• tl;dr sec
  • Posts
  • [tl;dr sec] #5 - Stepping Up Our Game

[tl;dr sec] #5 - Stepping Up Our Game

[tl;dr sec] #5 - Stepping Up Our Game (Black Hat 2017 keynote by Alex Stamos)

tl;dr sec is a newsletter about AppSec and scaling security, automated bug finding, conference talk and paper summaries, and useful links from around the web. See past issues here.

Stepping Up Our Game: Re-focusing the Security Community on Defense and Making Security Work for Everyone

Hey there,

I hope you've been doing well!

This week is the annual infosec pilgrimage to the desert, where livers are tested, friends reunite, and vendors spend money on parties for introverts at expensive venues with flashing lights and too loud music.

I'm excited for all of the great talks, so I decided to write a summary of Alex Stamos' 2017 Black Hat USA keynote. See below for some key takeaways and read the full blog post here.

Some Cool Vegas Events

BSidesLV: "Cover Your A**" by Suchi Pahi

Come see my mentee, a security and privacy-focused lawyer, cover the legal side of being an independent security consultant- the documents you need, their purpose, and how to (probably) not get sued. Tons of great info and useful links. 3pm Wednesday Proving Ground track (schedule).

NCC Group is Giving 14 Different Technical Presentations 🙌
Including 4 from the Bay Area offices on advances in DNS rebinding, unpackaging .pkg files, a transparent network tap for red teams, and examining the privacy impacts of iOS robo-call blocking apps.

🔗 Links

Mozilla released

Grizzly, "a browser fuzzing framework that has enabled us to quickly and effectively deploy fuzzers at scale."

Azeria has some great articles on


Starting Up Security by Ryan McGeehan - "A collection of information security essays and links to help growing teams manage risks."

⭐️ New Summary: Stepping Up Our Game- Re-focusing the Security Community on Defense and Making Security Work for Everyone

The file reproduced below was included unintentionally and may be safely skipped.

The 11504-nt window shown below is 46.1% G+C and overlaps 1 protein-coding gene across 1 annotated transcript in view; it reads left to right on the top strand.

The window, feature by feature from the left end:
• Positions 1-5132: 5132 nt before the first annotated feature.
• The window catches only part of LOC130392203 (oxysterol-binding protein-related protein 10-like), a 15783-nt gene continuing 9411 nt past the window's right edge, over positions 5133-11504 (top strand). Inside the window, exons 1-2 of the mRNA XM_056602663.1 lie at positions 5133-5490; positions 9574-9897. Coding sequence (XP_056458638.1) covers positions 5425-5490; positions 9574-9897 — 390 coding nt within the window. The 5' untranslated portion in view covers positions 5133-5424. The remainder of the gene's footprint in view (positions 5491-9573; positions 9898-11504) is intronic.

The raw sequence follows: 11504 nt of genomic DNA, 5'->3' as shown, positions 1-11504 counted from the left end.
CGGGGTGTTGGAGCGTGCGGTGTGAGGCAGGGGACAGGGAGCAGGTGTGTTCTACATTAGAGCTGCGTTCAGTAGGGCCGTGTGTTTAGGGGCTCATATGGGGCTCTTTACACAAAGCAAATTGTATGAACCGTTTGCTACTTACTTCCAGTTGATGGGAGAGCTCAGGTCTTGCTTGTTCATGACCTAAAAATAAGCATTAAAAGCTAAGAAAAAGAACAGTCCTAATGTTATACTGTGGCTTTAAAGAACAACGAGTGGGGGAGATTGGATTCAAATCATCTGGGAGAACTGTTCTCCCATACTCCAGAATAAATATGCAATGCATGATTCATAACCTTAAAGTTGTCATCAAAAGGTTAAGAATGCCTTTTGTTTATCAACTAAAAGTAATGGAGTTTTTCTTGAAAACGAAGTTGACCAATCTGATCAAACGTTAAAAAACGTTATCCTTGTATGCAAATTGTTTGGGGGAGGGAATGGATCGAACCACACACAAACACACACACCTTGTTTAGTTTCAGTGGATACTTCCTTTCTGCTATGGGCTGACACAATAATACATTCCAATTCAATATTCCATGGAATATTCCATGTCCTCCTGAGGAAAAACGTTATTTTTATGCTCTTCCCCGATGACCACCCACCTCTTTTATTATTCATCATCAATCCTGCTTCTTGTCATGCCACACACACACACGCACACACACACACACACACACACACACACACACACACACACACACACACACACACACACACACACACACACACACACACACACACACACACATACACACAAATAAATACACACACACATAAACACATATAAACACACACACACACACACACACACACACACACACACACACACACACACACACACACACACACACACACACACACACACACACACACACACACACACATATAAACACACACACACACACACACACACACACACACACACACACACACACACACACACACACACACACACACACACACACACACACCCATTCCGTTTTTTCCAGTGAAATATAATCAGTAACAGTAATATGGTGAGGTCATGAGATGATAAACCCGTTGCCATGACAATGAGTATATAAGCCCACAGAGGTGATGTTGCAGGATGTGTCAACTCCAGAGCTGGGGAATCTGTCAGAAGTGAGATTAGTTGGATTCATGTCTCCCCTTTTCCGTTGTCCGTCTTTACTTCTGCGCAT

In this Black Hat USA 2017 keynote, Alex Stamos discusses how the world has changed around the security community, some ways we're focusing on the wrong things, and how we can do better.

Times have changed, but the community and industry has not. We haven’t changed our attitude towards what kind of responsibility that puts on us.

Here are 3 ways the infosec community can improve:

1. We focus on complexity, not harm.

We glorify the complexity of a hack, when in reality attackers will do the simplest thing that works.

The vast majority of actual human harm occurs outside of the space we generally consider "infosec": abuse; that is, using legitimate features to cause harm. Doxxing, for example.

The day-to-day issues that cause people's privacy to be violated are generally not technically complex (e.g password reuse). They're the issues we've had for decades.

2. Our field punishes imperfect solutions in an imperfect world.The modern technology landscape requires people to walk on tightropes, and we haven't built users a safety net. "Don't click that link/open that doc. Cert warning? Just use your knowledge of X509 to know if it's safe."

We have a problem with empathy- "I found where the problem is, it's between the chair and the keyboard." This is dangerous, because it makes it easy to shift the responsibility of building trustworthy, dependable systems onto other people.

Some examples: